Force majeure clauses in contracts

A force majeure clause in a contract might typically excuse the party affected by the event of force majeure from performance of their obligations to the extent that they are impacted by the event of force majeure.

In some contracts, this clause is very vague and leaves the concept of what constitutes an event of force majeure open to interpretation.

However, this approach can lead to uncertainty and potential disputes over whether an event is a force majeure event.

In other contracts, the specific events that will trigger the force majeure clause are clearly defined. Whilst this provides certainty, there is a risk that this prescriptive approach might exclude an event beyond a party’s reasonable control that leads to that party being unable to fulfil its obligations.

A good example of this was during the Covid-19 pandemic, where many businesses impacted by lockdown were unable to rely on a force majeure clause because a public health emergency was not specifically included within the list of force majeure events in their contract.

Other things which ought to be clearly outlined include a requirement on the affected party to take steps to mitigate the impact of a force majeure event and the period for which the affected party’s obligations will be suspended before the other party can terminate the

Unforeseen circumstances that prevent fulfilment of a contract – the concept of ‘frustration’

Frustration is another legal concept a party may rely on to terminate a contract. Frustration refers to an unforeseen, ‘supervening’ event that occurs after the contract has been entered into, which renders it physically, legally or commercially impossible to fulfil the contract terms.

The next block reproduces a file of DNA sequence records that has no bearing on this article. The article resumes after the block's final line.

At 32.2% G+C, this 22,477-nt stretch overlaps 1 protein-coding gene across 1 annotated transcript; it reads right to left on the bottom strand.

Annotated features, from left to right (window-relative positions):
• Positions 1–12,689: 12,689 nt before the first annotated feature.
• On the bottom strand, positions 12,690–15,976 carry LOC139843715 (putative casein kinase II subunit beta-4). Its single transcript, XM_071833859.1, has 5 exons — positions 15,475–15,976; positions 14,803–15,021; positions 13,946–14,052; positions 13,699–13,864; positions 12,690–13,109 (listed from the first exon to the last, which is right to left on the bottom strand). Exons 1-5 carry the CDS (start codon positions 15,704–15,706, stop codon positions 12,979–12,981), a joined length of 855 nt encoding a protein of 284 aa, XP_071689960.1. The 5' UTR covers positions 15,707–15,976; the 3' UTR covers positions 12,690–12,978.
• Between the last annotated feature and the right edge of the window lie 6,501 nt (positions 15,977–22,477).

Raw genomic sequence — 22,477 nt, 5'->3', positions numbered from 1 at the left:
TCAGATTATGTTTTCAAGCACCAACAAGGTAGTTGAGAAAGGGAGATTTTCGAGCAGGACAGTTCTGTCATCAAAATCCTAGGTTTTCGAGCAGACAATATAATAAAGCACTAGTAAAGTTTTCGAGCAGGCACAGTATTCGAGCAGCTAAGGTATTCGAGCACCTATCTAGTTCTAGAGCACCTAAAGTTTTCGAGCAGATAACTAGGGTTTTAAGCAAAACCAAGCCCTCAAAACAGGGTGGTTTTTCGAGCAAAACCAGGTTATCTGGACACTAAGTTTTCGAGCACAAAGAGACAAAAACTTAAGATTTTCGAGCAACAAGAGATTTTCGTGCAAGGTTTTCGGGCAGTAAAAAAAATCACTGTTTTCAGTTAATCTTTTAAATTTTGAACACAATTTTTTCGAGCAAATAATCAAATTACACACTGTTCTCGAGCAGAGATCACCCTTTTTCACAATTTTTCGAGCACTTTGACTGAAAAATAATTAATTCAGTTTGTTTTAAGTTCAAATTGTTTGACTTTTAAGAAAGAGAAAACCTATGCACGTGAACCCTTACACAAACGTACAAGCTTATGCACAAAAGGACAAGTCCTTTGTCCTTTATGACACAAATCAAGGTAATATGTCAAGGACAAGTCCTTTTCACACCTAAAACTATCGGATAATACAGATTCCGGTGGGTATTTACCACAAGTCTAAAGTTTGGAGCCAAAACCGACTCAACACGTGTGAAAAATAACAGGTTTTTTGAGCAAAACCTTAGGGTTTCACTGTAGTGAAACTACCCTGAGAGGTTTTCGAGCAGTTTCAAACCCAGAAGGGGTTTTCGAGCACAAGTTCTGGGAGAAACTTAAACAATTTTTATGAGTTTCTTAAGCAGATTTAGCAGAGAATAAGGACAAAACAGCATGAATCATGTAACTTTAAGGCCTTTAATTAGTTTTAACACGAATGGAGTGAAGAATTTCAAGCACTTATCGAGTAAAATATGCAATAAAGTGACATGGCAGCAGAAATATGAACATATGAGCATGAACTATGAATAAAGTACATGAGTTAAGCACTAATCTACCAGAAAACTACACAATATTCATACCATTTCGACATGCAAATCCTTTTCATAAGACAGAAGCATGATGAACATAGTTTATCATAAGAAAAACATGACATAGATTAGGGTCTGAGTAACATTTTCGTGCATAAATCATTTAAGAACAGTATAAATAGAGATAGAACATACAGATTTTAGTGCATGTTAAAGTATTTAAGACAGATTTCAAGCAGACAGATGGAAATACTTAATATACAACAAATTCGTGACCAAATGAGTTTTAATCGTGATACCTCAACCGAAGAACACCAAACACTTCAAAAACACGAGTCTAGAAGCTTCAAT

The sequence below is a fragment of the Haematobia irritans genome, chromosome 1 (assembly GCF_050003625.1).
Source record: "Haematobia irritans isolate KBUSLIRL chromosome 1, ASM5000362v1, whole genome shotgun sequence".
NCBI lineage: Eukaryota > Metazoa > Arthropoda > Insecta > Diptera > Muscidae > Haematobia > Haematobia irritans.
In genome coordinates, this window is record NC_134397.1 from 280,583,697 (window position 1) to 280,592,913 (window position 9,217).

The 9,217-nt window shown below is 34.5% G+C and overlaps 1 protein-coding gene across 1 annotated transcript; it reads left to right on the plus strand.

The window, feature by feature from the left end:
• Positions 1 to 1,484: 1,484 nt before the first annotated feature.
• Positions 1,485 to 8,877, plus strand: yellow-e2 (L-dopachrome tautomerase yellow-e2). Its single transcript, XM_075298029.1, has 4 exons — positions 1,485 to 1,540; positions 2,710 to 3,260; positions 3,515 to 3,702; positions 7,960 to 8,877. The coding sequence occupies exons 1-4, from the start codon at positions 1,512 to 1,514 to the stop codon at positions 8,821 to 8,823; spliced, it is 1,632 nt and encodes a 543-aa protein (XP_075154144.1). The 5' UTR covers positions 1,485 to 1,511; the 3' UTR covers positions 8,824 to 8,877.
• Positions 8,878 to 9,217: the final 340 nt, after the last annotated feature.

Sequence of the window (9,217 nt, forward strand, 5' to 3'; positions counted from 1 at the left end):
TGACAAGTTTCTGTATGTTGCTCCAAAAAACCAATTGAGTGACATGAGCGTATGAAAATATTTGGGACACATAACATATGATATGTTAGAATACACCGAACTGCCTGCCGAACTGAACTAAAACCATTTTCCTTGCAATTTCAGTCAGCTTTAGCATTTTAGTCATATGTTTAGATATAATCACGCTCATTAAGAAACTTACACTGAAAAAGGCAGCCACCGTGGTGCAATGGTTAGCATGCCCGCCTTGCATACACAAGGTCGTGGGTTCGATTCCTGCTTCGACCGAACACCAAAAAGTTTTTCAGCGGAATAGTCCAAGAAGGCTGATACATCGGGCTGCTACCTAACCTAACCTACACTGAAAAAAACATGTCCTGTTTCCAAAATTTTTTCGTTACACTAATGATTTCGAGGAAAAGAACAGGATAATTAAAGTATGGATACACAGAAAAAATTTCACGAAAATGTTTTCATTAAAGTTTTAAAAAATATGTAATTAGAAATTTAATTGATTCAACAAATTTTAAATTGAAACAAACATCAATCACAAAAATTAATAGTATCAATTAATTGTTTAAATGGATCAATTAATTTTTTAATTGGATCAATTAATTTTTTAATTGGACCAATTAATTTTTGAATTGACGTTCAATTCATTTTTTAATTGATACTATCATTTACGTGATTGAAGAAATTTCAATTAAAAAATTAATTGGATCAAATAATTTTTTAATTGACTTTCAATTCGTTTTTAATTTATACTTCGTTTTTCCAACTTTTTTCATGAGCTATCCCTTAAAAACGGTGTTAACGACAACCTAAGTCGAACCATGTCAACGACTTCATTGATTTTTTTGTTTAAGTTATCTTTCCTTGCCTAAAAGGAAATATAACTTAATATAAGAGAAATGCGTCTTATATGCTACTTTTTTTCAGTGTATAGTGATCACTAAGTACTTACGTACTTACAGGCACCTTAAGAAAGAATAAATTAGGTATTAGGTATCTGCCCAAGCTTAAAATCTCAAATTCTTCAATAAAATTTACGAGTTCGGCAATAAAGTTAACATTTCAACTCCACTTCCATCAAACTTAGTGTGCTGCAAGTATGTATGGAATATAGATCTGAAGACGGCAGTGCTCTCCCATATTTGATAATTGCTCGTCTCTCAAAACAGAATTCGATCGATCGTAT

While force majeure can suspend a party’s obligations, frustration inevitably ends the contract.

Unlike force majeure, frustration is a recognised legal concept under English law and doesn’t need to be expressly included in a contract to be relied upon. However, frustration is extremely difficult to prove and case law shows that a very high threshold of impossibility must be met before a contract is considered frustrated.

Case law

Previous cases involving force majeure and frustration of contract give interesting context.

Force majeure

European Professional Club Rugby (EPCR) entered into a contract with RDA Television, which gave RDA the media rights for two European rugby competitions, starting in 2018/19 and ending in 2021/22.

A force majeure clause in the contract provided for the termination of the agreement if a force majeure event occurred, subject to certain conditions.